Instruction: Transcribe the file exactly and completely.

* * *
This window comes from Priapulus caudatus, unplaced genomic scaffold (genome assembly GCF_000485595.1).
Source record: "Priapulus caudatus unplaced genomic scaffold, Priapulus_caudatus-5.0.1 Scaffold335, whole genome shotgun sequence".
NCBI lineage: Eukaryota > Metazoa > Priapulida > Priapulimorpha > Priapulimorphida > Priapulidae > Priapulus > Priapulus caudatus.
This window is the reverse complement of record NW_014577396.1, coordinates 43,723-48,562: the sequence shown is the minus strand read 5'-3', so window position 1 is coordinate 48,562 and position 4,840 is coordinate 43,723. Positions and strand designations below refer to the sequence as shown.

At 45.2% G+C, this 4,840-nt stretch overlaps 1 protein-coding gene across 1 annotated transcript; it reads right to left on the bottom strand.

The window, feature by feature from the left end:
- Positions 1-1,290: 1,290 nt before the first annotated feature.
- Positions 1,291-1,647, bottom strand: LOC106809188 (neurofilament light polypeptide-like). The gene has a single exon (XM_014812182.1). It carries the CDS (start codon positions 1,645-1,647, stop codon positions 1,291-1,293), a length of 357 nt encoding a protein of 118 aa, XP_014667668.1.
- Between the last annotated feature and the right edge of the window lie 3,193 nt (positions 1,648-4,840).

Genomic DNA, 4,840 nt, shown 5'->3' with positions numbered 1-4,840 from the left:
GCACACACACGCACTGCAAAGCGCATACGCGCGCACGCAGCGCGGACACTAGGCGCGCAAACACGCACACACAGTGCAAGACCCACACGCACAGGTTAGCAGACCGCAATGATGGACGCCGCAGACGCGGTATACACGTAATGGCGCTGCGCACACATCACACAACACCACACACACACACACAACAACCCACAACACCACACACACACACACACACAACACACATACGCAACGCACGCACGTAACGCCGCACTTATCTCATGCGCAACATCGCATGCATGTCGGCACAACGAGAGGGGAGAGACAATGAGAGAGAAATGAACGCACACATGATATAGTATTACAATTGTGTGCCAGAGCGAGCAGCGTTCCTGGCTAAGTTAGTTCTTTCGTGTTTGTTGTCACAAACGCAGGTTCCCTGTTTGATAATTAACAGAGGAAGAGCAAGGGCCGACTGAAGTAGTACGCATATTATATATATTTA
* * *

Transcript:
This window comes from Priapulus caudatus, unplaced genomic scaffold (genome assembly GCF_000485595.1).
Source record: "Priapulus caudatus unplaced genomic scaffold, Priapulus_caudatus-5.0.1 Scaffold335, whole genome shotgun sequence".
NCBI lineage: Eukaryota > Metazoa > Priapulida > Priapulimorpha > Priapulimorphida > Priapulidae > Priapulus > Priapulus caudatus.
This window is the reverse complement of record NW_014577396.1, coordinates 43,723-48,562: the sequence shown is the minus strand read 5'-3', so window position 1 is coordinate 48,562 and position 4,840 is coordinate 43,723. Positions and strand designations below refer to the sequence as shown.

At 45.2% G+C, this 4,840-nt stretch overlaps 1 protein-coding gene across 1 annotated transcript; it reads right to left on the bottom strand.

The window, feature by feature from the left end:
- Positions 1-1,290: 1,290 nt before the first annotated feature.
- Positions 1,291-1,647, bottom strand: LOC106809188 (neurofilament light polypeptide-like). The gene has a single exon (XM_014812182.1). It carries the CDS (start codon positions 1,645-1,647, stop codon positions 1,291-1,293), a length of 357 nt encoding a protein of 118 aa, XP_014667668.1.
- Between the last annotated feature and the right edge of the window lie 3,193 nt (positions 1,648-4,840).

Genomic DNA, 4,840 nt, shown 5'->3' with positions numbered 1-4,840 from the left:
GCACACACACGCACTGCAAAGCGCATACGCGCGCACGCAGCGCGGACACTAGGCGCGCAAACACGCACACACAGTGCAAGACCCACACGCACAGGTTAGCAGACCGCAATGATGGACGCCGCAGACGCGGTATACACGTAATGGCGCTGCGCACACATCACACAACACCACACACACACACACAACAACCCACAACACCACACACACACACACACACAACACACATACGCAACGCACGCACGTAACGCCGCACTTATCTCATGCGCAACATCGCATGCATGTCGGCACAACGAGAGGGGAGAGACAATGAGAGAGAAATGAACGCACACATGATATAGTATTACAATTGTGTGCCAGAGCGAGCAGCGTTCCTGGCTAAGTTAGTTCTTTCGTGTTTGTTGTCACAAACGCAGGTTCCCTGTTTGATAATTAACAGAGGAAGAGCAAGGGCCGACTGAAGTAGTACGCATATTATATATATTTA